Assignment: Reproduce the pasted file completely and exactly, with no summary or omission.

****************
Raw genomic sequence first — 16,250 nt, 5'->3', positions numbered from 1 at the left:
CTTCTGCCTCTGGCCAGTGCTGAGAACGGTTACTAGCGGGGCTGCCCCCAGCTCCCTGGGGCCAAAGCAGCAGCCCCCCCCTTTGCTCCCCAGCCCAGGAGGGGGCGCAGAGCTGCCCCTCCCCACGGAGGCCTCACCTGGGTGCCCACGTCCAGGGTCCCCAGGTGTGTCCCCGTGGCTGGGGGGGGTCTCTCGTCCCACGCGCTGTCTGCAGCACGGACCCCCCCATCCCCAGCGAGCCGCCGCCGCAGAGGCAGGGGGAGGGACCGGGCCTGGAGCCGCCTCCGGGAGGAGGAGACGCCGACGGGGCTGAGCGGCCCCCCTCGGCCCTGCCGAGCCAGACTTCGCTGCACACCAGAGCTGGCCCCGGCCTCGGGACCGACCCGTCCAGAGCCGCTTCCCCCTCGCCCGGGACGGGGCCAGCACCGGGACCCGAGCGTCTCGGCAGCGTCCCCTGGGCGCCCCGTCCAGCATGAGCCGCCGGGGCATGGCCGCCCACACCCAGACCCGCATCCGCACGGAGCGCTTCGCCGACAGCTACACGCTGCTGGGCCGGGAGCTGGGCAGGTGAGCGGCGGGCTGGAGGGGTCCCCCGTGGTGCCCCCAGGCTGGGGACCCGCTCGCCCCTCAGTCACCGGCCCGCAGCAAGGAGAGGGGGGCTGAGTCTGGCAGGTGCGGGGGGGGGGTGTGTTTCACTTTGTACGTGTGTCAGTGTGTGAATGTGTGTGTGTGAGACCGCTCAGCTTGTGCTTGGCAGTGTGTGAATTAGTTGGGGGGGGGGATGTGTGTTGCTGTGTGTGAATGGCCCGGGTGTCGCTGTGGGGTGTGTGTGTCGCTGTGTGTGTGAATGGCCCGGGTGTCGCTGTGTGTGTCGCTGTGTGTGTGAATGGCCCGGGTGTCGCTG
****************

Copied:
Raw genomic sequence first — 16,250 nt, 5'->3', positions numbered from 1 at the left:
CTTCTGCCTCTGGCCAGTGCTGAGAACGGTTACTAGCGGGGCTGCCCCCAGCTCCCTGGGGCCAAAGCAGCAGCCCCCCCCTTTGCTCCCCAGCCCAGGAGGGGGCGCAGAGCTGCCCCTCCCCACGGAGGCCTCACCTGGGTGCCCACGTCCAGGGTCCCCAGGTGTGTCCCCGTGGCTGGGGGGGGTCTCTCGTCCCACGCGCTGTCTGCAGCACGGACCCCCCCATCCCCAGCGAGCCGCCGCCGCAGAGGCAGGGGGAGGGACCGGGCCTGGAGCCGCCTCCGGGAGGAGGAGACGCCGACGGGGCTGAGCGGCCCCCCTCGGCCCTGCCGAGCCAGACTTCGCTGCACACCAGAGCTGGCCCCGGCCTCGGGACCGACCCGTCCAGAGCCGCTTCCCCCTCGCCCGGGACGGGGCCAGCACCGGGACCCGAGCGTCTCGGCAGCGTCCCCTGGGCGCCCCGTCCAGCATGAGCCGCCGGGGCATGGCCGCCCACACCCAGACCCGCATCCGCACGGAGCGCTTCGCCGACAGCTACACGCTGCTGGGCCGGGAGCTGGGCAGGTGAGCGGCGGGCTGGAGGGGTCCCCCGTGGTGCCCCCAGGCTGGGGACCCGCTCGCCCCTCAGTCACCGGCCCGCAGCAAGGAGAGGGGGGCTGAGTCTGGCAGGTGCGGGGGGGGGGTGTGTTTCACTTTGTACGTGTGTCAGTGTGTGAATGTGTGTGTGTGAGACCGCTCAGCTTGTGCTTGGCAGTGTGTGAATTAGTTGGGGGGGGGGATGTGTGTTGCTGTGTGTGAATGGCCCGGGTGTCGCTGTGGGGTGTGTGTGTCGCTGTGTGTGTGAATGGCCCGGGTGTCGCTGTGTGTGTCGCTGTGTGTGTGAATGGCCCGGGTGTCGCTG